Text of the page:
The Backpacking Light Staff Picks Gear Guide offers what we consider to be our personal recommendations for high-quality, high-performance, lightweight backpacking gear that we’ve actually used this year.

– The Employees, Editors, Guides, and Contributing Authors of Backpacking Light


MyTrail Co UL 35 Backpack

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MyTrail Co UL 35 Backpack – $72 from MyTrail.

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This is a great little pack that can do double duty as a daypack or a pack for those with ultralight and compact loads. It’s 20 ounces, holds 35 liters, is well-built, and costs less than $100. In the XS size, it is also a great pack for children, such as my 9-year-old daughter, Lily. It fits her perfectly, it’s easy for her to use, and it’s a great size for the loads that a young backpacker should be carrying. I highly recommend this bargain of a pack!

Doug Johnson

Editor’s Note: For a pack at this price, I don’t think I’ve ever seen anything that has this sort of quality. Top shelf? No. Worth twice as much as the cost? Oh yeah, easily! ^rj

Gossamer Gear Gorilla 40 Backpack

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Gossamer Gear Gorilla 40 Backpack – $215 from Gossamer Gear.

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The Gossamer Gear Gorilla became my go to pack for short trips in 2018. With a well-integrated frame, padded shoulder straps, and hip belt, it carried up to 25 pounds so gracefully that I seldom even thought about it. The large hip belt pockets, easily accessible side pockets, and big, stretchy front pocket made packing for 4 days a breeze and kept necessities handy during the day.

– Dave Swink

Editor’s note: Glen et al. have spent 20 years in this business doing the right thing – taking care of customers. Take a chance on one of their products. If you don’t like it, they’ll make it right.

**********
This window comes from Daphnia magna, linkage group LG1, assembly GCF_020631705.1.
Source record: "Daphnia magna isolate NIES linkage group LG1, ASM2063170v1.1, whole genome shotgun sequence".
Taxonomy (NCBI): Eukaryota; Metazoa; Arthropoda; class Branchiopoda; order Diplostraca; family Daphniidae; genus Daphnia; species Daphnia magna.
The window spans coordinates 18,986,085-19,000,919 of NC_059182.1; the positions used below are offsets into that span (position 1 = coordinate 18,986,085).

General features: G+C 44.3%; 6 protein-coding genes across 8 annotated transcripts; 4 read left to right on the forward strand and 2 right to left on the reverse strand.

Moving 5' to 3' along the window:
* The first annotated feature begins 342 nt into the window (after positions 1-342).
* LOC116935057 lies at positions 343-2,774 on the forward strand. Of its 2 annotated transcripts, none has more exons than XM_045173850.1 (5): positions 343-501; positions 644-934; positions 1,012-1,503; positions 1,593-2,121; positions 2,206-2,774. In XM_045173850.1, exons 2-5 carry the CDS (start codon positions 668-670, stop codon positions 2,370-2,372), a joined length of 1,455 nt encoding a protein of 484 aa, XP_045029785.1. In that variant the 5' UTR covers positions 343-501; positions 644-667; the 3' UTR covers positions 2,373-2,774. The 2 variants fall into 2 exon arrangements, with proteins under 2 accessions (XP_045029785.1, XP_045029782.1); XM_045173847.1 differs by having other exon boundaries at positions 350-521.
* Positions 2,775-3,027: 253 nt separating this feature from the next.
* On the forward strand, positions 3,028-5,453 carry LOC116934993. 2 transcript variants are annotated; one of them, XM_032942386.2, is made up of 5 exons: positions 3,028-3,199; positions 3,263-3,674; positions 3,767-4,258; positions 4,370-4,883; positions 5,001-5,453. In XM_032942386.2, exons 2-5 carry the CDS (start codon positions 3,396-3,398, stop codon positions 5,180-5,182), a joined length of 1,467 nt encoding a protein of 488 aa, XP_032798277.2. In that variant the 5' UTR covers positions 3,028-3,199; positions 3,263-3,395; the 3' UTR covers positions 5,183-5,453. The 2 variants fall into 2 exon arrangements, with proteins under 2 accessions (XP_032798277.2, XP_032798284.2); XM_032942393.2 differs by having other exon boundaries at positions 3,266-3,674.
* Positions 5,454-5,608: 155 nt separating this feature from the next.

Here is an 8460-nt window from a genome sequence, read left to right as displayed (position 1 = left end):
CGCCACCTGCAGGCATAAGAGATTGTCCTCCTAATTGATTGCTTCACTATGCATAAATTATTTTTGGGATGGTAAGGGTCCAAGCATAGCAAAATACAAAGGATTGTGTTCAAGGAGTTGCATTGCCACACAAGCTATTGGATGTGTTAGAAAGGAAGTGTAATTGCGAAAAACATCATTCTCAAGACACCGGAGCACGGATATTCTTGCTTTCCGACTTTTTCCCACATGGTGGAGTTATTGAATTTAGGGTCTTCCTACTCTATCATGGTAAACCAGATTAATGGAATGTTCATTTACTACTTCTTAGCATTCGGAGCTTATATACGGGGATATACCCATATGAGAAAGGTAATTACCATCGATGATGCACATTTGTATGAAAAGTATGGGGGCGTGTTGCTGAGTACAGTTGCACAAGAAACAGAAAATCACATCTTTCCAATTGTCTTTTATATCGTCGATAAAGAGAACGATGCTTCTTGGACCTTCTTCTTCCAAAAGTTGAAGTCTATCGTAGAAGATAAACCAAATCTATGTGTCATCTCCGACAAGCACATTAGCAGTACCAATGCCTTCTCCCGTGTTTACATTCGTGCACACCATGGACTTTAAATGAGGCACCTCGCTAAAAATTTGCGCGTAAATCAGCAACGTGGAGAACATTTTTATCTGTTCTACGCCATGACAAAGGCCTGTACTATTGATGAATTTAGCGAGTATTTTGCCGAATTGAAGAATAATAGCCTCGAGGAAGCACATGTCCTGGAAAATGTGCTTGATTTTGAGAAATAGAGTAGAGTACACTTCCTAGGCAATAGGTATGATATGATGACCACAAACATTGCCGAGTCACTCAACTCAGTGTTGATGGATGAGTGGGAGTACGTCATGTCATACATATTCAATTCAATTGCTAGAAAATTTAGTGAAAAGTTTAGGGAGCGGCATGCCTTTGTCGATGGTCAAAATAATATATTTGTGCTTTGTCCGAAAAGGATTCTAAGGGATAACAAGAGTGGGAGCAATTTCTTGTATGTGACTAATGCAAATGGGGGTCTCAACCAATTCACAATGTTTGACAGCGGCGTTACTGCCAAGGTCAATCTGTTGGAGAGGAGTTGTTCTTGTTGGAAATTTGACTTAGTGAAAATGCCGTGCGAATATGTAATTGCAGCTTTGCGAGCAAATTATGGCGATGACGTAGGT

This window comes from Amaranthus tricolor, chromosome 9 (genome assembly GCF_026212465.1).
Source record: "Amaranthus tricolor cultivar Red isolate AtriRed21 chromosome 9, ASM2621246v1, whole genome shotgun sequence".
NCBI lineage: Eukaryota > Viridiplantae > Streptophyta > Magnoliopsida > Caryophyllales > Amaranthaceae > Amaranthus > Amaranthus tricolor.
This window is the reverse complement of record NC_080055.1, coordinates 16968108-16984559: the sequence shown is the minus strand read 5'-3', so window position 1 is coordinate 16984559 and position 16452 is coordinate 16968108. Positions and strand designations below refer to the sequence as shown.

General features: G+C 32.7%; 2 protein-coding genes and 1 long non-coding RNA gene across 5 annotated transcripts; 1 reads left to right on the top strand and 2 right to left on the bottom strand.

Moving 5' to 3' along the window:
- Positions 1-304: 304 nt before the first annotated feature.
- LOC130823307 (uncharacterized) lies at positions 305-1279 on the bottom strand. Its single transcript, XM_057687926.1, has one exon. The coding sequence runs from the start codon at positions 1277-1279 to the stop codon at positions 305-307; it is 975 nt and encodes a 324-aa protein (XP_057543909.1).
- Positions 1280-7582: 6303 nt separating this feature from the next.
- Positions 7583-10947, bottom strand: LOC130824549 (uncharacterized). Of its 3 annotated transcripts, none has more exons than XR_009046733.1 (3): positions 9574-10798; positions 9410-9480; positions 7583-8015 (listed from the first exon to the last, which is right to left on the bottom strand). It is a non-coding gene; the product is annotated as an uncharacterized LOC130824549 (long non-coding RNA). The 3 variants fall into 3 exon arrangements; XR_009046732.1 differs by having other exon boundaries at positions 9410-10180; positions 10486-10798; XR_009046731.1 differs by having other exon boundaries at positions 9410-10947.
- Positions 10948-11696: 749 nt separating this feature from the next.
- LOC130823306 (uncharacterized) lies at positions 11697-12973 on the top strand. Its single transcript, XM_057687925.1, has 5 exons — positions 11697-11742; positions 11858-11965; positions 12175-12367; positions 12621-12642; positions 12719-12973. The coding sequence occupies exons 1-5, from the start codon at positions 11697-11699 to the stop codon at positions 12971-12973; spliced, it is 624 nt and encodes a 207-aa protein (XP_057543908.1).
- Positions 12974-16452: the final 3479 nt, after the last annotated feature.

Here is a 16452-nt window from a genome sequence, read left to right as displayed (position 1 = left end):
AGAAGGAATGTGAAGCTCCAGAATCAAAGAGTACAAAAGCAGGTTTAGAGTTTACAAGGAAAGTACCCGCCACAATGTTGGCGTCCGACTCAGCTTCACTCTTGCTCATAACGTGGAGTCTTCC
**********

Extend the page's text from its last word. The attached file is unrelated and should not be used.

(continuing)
Shelter Systems

Oware NetTarp 5

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Oware NetTarp 5 – $315 from Oware USA.

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This year, our Scout troop started using an Oware NetTarp5 and it is a GREAT group shelter. With space to easily fit five Scouts, full rain and bug protection, and enough guyline tieouts to manage moderate winds, this is a 47 oz. shelter that cuts pack weight of group gear considerably. It’s a reasonable $315 and the craftsmanship is excellent. It is a floorless shelter which means there is no floor to damage; when our cheap polycro groundsheets wear out, we’ll just buy new ones! A bonus is that the NetTarp5 does double duty as a dry and bug-free cooking or hangout shelter.

– Doug Johnson

Editor’s Note: Dave and the crew at Oware have been a huge part of my evolution as an ultralight hiker. He supported me in the Arctic 1000 when everyone else was warning me not to be stupid. Oware’s bivy sacks and tarps are among the best in terms of value. ^rj

Mountain Hardwear Hoop Dreams 4 Tent

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Mountain Hardwear Hoop Dreams 4 Tent (out of production).